An Orange County man who worked for the California Employment Development Department was sentenced to 76 months, or more than six years in prison for his part in a fraud scheme that stole hundreds of thousands of dollars from the state of California. David Paul Holden, who is 31 years old, pleaded guilty to one count each of conspiracy and bribery back in May of this year for accepting bribes as part of a scheme that involved as many as 50 other people and netted him up to $40,000. As part of the scheme, Holden, who worked for the Employment Development Department, accepted Social Security information from people that were recruited into the massive fraud and issued bogus unemployment insurance checks to ineligible workers. The Employment Department paid up to $500,000 to various fraudulent claims. According to reports, six other people involved in the fraud have already pleaded guilty to criminal charges stemming from the scheme. Holden has also been ordered to pay more than $500,000 in restitution to the Employment Development Department.
According to federal prosecutors, while Holden orchestrated the crime, other people recruited ineligible workers into the scheme while Holden was given kickbacks. Holden and two others were first arrested in connection to the scheme in early February and initially charged with a combined 31 counts of criminal activity. By pleading guilty to just two charges, it would appear that Holden may have made a deal with prosecutors in the case in exchange for a shorter prison term.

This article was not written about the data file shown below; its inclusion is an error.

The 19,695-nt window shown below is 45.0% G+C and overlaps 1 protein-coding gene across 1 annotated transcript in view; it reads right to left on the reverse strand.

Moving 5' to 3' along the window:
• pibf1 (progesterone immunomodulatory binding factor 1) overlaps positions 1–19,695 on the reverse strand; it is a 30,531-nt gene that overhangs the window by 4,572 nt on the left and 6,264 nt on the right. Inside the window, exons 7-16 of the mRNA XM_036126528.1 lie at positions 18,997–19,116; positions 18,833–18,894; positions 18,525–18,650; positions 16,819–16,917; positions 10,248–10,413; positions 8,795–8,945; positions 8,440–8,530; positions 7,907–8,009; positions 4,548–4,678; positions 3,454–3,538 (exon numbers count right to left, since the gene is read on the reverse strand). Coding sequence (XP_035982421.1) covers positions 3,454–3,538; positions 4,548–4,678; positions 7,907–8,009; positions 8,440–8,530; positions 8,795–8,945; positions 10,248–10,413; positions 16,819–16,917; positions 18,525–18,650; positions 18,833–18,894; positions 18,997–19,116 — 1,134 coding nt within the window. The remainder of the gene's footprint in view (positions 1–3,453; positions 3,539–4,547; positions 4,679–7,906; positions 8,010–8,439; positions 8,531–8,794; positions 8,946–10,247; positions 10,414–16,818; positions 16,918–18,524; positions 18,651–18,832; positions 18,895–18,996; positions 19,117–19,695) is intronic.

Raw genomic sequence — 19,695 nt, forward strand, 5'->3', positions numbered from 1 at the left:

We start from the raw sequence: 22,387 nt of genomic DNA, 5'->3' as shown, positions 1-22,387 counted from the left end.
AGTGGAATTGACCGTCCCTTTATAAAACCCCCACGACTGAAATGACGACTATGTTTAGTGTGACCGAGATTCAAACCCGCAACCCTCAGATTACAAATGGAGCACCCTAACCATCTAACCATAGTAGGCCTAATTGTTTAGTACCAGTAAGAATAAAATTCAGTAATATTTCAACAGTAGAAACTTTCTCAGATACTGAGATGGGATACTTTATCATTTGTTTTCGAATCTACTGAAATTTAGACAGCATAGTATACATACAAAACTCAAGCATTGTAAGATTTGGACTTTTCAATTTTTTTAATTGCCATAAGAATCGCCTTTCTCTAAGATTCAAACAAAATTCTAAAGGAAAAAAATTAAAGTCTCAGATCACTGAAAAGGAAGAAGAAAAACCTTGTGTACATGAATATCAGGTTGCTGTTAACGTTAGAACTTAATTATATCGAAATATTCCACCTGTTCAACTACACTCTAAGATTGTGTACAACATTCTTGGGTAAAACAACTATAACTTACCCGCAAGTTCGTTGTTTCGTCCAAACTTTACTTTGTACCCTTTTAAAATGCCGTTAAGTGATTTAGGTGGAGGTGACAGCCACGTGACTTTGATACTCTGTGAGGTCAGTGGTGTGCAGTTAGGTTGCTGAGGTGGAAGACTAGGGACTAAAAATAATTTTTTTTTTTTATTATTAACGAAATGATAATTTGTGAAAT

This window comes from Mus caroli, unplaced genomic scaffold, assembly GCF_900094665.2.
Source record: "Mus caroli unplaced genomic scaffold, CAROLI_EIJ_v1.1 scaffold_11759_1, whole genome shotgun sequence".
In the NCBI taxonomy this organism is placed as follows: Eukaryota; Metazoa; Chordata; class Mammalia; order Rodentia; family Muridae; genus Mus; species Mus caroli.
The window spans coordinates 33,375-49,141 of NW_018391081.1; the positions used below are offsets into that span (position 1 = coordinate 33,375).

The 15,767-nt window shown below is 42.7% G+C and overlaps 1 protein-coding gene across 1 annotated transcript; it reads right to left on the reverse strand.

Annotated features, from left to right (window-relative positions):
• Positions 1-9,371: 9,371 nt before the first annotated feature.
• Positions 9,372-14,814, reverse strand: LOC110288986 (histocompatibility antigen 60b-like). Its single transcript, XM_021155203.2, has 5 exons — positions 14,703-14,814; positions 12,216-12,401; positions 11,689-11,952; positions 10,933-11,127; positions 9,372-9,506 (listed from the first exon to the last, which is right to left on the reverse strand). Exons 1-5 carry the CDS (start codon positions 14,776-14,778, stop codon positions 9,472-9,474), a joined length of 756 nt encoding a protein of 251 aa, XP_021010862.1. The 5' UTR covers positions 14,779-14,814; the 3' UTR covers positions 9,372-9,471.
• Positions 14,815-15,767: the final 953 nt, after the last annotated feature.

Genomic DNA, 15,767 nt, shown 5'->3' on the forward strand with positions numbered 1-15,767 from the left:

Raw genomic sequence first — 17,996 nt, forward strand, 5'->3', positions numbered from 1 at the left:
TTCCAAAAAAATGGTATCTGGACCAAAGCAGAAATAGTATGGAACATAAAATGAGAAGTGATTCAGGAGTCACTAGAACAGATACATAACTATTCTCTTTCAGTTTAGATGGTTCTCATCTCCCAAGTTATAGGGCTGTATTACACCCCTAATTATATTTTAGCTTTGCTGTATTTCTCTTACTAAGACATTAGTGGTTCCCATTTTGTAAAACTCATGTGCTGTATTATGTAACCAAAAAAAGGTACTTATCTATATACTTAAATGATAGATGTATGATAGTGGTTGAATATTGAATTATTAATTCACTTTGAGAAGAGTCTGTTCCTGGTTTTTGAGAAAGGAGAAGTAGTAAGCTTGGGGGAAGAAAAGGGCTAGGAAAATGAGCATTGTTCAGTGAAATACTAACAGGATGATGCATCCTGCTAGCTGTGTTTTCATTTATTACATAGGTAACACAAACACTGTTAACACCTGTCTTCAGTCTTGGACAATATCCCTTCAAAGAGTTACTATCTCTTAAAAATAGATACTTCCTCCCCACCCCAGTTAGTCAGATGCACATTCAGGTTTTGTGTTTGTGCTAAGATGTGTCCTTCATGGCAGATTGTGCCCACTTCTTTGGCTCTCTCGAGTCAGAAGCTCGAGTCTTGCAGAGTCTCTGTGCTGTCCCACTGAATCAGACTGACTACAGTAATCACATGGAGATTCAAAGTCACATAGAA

Federal crimes such as conspiracy and bribery of this magnitude are nothing to be taken lightly. Fraud crimes come in many different forms including mail fraud, wire fraud, bank fraud, corporate fraud and even healthcare and mortgage fraud. The Federal Bureau of Investigations (or FBI), defines fraud in all its many forms as simply deliberate deception with unlawful gain as the goal. Conspiracy meanwhile tends to point to the concerted action of two or more people to commit illegal acts. In many cases, the goal of a conspiracy is not necessarily financial gain. People can and do conspire to commit various crimes every day such as withholding evidence, or, as in Holden's case, coming together in an organized fashion to steal money that did not belong to them in the first place. Crimes like conspiracy and bribery (whether accepting bribes or bribing another person) are often federal crimes that can land you in jail or, more likely, federal prison for a very long time.
Categorised in: Federal Crimes